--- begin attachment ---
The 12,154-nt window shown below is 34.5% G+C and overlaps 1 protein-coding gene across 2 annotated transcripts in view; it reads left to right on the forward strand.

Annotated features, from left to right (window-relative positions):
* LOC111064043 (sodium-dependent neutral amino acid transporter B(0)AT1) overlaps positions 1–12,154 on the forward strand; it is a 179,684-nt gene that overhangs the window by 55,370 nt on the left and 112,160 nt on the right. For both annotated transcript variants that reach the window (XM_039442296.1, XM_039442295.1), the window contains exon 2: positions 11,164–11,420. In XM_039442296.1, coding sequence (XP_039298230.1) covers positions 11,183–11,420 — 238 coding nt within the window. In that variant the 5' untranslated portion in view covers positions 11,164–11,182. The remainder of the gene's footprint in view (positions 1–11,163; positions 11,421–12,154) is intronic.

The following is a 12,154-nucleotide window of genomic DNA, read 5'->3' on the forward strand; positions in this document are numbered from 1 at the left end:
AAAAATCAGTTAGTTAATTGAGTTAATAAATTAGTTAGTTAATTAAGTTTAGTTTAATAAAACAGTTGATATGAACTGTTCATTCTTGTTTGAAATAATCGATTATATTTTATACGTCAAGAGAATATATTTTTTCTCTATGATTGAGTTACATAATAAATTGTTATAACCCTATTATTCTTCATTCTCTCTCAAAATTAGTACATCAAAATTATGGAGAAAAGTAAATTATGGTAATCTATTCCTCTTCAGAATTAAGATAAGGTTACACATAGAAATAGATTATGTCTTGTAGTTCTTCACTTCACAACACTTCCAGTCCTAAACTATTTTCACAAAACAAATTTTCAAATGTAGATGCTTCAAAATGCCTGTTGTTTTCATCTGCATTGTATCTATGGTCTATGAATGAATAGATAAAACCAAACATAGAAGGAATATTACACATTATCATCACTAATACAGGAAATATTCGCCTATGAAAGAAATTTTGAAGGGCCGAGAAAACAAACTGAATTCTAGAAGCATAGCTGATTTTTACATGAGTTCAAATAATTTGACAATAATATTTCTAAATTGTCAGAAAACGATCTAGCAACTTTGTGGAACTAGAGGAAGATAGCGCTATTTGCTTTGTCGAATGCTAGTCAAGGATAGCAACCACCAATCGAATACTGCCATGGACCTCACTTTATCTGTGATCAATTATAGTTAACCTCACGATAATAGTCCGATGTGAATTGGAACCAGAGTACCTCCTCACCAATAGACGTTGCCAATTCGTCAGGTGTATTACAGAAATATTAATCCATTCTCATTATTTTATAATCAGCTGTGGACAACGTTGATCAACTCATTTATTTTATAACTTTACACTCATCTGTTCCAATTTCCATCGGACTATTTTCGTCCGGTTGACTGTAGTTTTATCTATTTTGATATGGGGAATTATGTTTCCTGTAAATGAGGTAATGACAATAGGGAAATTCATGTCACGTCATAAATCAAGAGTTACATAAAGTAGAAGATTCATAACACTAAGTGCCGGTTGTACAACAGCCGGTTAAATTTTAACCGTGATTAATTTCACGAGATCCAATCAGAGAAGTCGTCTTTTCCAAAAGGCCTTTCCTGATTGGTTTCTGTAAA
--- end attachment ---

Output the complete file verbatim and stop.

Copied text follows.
The 12,154-nt window shown below is 34.5% G+C and overlaps 1 protein-coding gene across 2 annotated transcripts in view; it reads left to right on the forward strand.

Annotated features, from left to right (window-relative positions):
* LOC111064043 (sodium-dependent neutral amino acid transporter B(0)AT1) overlaps positions 1–12,154 on the forward strand; it is a 179,684-nt gene that overhangs the window by 55,370 nt on the left and 112,160 nt on the right. For both annotated transcript variants that reach the window (XM_039442296.1, XM_039442295.1), the window contains exon 2: positions 11,164–11,420. In XM_039442296.1, coding sequence (XP_039298230.1) covers positions 11,183–11,420 — 238 coding nt within the window. In that variant the 5' untranslated portion in view covers positions 11,164–11,182. The remainder of the gene's footprint in view (positions 1–11,163; positions 11,421–12,154) is intronic.

The following is a 12,154-nucleotide window of genomic DNA, read 5'->3' on the forward strand; positions in this document are numbered from 1 at the left end:
AAAAATCAGTTAGTTAATTGAGTTAATAAATTAGTTAGTTAATTAAGTTTAGTTTAATAAAACAGTTGATATGAACTGTTCATTCTTGTTTGAAATAATCGATTATATTTTATACGTCAAGAGAATATATTTTTTCTCTATGATTGAGTTACATAATAAATTGTTATAACCCTATTATTCTTCATTCTCTCTCAAAATTAGTACATCAAAATTATGGAGAAAAGTAAATTATGGTAATCTATTCCTCTTCAGAATTAAGATAAGGTTACACATAGAAATAGATTATGTCTTGTAGTTCTTCACTTCACAACACTTCCAGTCCTAAACTATTTTCACAAAACAAATTTTCAAATGTAGATGCTTCAAAATGCCTGTTGTTTTCATCTGCATTGTATCTATGGTCTATGAATGAATAGATAAAACCAAACATAGAAGGAATATTACACATTATCATCACTAATACAGGAAATATTCGCCTATGAAAGAAATTTTGAAGGGCCGAGAAAACAAACTGAATTCTAGAAGCATAGCTGATTTTTACATGAGTTCAAATAATTTGACAATAATATTTCTAAATTGTCAGAAAACGATCTAGCAACTTTGTGGAACTAGAGGAAGATAGCGCTATTTGCTTTGTCGAATGCTAGTCAAGGATAGCAACCACCAATCGAATACTGCCATGGACCTCACTTTATCTGTGATCAATTATAGTTAACCTCACGATAATAGTCCGATGTGAATTGGAACCAGAGTACCTCCTCACCAATAGACGTTGCCAATTCGTCAGGTGTATTACAGAAATATTAATCCATTCTCATTATTTTATAATCAGCTGTGGACAACGTTGATCAACTCATTTATTTTATAACTTTACACTCATCTGTTCCAATTTCCATCGGACTATTTTCGTCCGGTTGACTGTAGTTTTATCTATTTTGATATGGGGAATTATGTTTCCTGTAAATGAGGTAATGACAATAGGGAAATTCATGTCACGTCATAAATCAAGAGTTACATAAAGTAGAAGATTCATAACACTAAGTGCCGGTTGTACAACAGCCGGTTAAATTTTAACCGTGATTAATTTCACGAGATCCAATCAGAGAAGTCGTCTTTTCCAAAAGGCCTTTCCTGATTGGTTTCTGTAAA